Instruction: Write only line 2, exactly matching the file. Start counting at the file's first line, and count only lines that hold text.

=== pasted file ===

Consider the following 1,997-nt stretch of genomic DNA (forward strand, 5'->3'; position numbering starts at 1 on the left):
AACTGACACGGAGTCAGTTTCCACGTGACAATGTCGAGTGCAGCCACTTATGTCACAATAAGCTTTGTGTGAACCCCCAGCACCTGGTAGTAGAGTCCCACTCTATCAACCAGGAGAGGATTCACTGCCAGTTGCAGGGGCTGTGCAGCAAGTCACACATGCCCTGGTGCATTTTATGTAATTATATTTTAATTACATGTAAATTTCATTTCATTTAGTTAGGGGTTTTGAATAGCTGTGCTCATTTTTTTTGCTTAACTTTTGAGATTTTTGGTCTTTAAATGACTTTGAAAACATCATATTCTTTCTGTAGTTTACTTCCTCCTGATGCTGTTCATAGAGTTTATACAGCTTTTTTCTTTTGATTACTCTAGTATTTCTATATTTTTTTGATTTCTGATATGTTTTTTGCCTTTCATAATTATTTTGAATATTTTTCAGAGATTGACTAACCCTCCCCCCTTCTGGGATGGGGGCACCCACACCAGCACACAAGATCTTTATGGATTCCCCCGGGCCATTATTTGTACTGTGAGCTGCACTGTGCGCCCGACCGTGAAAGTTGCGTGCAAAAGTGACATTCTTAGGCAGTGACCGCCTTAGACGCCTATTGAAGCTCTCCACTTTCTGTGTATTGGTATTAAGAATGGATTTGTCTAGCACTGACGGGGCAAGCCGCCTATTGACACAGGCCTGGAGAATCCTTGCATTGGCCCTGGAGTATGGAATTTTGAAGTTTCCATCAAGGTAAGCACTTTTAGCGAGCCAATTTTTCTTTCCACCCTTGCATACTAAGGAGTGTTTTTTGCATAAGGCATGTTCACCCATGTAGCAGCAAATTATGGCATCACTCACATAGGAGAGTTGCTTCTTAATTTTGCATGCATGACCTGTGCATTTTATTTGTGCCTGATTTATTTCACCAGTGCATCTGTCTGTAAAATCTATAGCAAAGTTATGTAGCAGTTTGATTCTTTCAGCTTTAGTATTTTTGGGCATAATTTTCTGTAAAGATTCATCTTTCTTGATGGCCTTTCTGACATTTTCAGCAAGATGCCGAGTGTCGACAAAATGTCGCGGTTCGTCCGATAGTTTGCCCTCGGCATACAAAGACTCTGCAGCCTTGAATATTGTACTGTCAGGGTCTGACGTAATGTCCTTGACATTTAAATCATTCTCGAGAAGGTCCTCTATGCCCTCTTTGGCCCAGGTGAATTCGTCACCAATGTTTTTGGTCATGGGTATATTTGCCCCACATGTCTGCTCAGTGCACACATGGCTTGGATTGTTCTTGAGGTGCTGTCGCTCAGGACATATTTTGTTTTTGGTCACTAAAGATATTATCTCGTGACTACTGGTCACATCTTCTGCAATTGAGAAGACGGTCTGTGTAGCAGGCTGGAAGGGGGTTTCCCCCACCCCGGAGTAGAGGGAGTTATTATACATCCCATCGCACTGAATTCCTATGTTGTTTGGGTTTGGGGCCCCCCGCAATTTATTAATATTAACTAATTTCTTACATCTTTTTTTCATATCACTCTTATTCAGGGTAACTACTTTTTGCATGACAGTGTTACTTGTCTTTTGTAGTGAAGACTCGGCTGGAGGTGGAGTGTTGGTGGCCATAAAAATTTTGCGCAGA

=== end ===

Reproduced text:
AACTGACACGGAGTCAGTTTCCACGTGACAATGTCGAGTGCAGCCACTTATGTCACAATAAGCTTTGTGTGAACCCCCAGCACCTGGTAGTAGAGTCCCACTCTATCAACCAGGAGAGGATTCACTGCCAGTTGCAGGGGCTGTGCAGCAAGTCACACATGCCCTGGTGCATTTTATGTAATTATATTTTAATTACATGTAAATTTCATTTCATTTAGTTAGGGGTTTTGAATAGCTGTGCTCATTTTTTTTGCTTAACTTTTGAGATTTTTGGTCTTTAAATGACTTTGAAAACATCATATTCTTTCTGTAGTTTACTTCCTCCTGATGCTGTTCATAGAGTTTATACAGCTTTTTTCTTTTGATTACTCTAGTATTTCTATATTTTTTTGATTTCTGATATGTTTTTTGCCTTTCATAATTATTTTGAATATTTTTCAGAGATTGACTAACCCTCCCCCCTTCTGGGATGGGGGCACCCACACCAGCACACAAGATCTTTATGGATTCCCCCGGGCCATTATTTGTACTGTGAGCTGCACTGTGCGCCCGACCGTGAAAGTTGCGTGCAAAAGTGACATTCTTAGGCAGTGACCGCCTTAGACGCCTATTGAAGCTCTCCACTTTCTGTGTATTGGTATTAAGAATGGATTTGTCTAGCACTGACGGGGCAAGCCGCCTATTGACACAGGCCTGGAGAATCCTTGCATTGGCCCTGGAGTATGGAATTTTGAAGTTTCCATCAAGGTAAGCACTTTTAGCGAGCCAATTTTTCTTTCCACCCTTGCATACTAAGGAGTGTTTTTTGCATAAGGCATGTTCACCCATGTAGCAGCAAATTATGGCATCACTCACATAGGAGAGTTGCTTCTTAATTTTGCATGCATGACCTGTGCATTTTATTTGTGCCTGATTTATTTCACCAGTGCATCTGTCTGTAAAATCTATAGCAAAGTTATGTAGCAGTTTGATTCTTTCAGCTTTAGTATTTTTGGGCATAATTTTCTGTAAAGATTCATCTTTCTTGATGGCCTTTCTGACATTTTCAGCAAGATGCCGAGTGTCGACAAAATGTCGCGGTTCGTCCGATAGTTTGCCCTCGGCATACAAAGACTCTGCAGCCTTGAATATTGTACTGTCAGGGTCTGACGTAATGTCCTTGACATTTAAATCATTCTCGAGAAGGTCCTCTATGCCCTCTTTGGCCCAGGTGAATTCGTCACCAATGTTTTTGGTCATGGGTATATTTGCCCCACATGTCTGCTCAGTGCACACATGGCTTGGATTGTTCTTGAGGTGCTGTCGCTCAGGACATATTTTGTTTTTGGTCACTAAAGATATTATCTCGTGACTACTGGTCACATCTTCTGCAATTGAGAAGACGGTCTGTGTAGCAGGCTGGAAGGGGGTTTCCCCCACCCCGGAGTAGAGGGAGTTATTATACATCCCATCGCACTGAATTCCTATGTTGTTTGGGTTTGGGGCCCCCCGCAATTTATTAATATTAACTAATTTCTTACATCTTTTTTTCATATCACTCTTATTCAGGGTAACTACTTTTTGCATGACAGTGTTACTTGTCTTTTGTAGTGAAGACTCGGCTGGAGGTGGAGTGTTGGTGGCCATAAAAATTTTGCGCAGA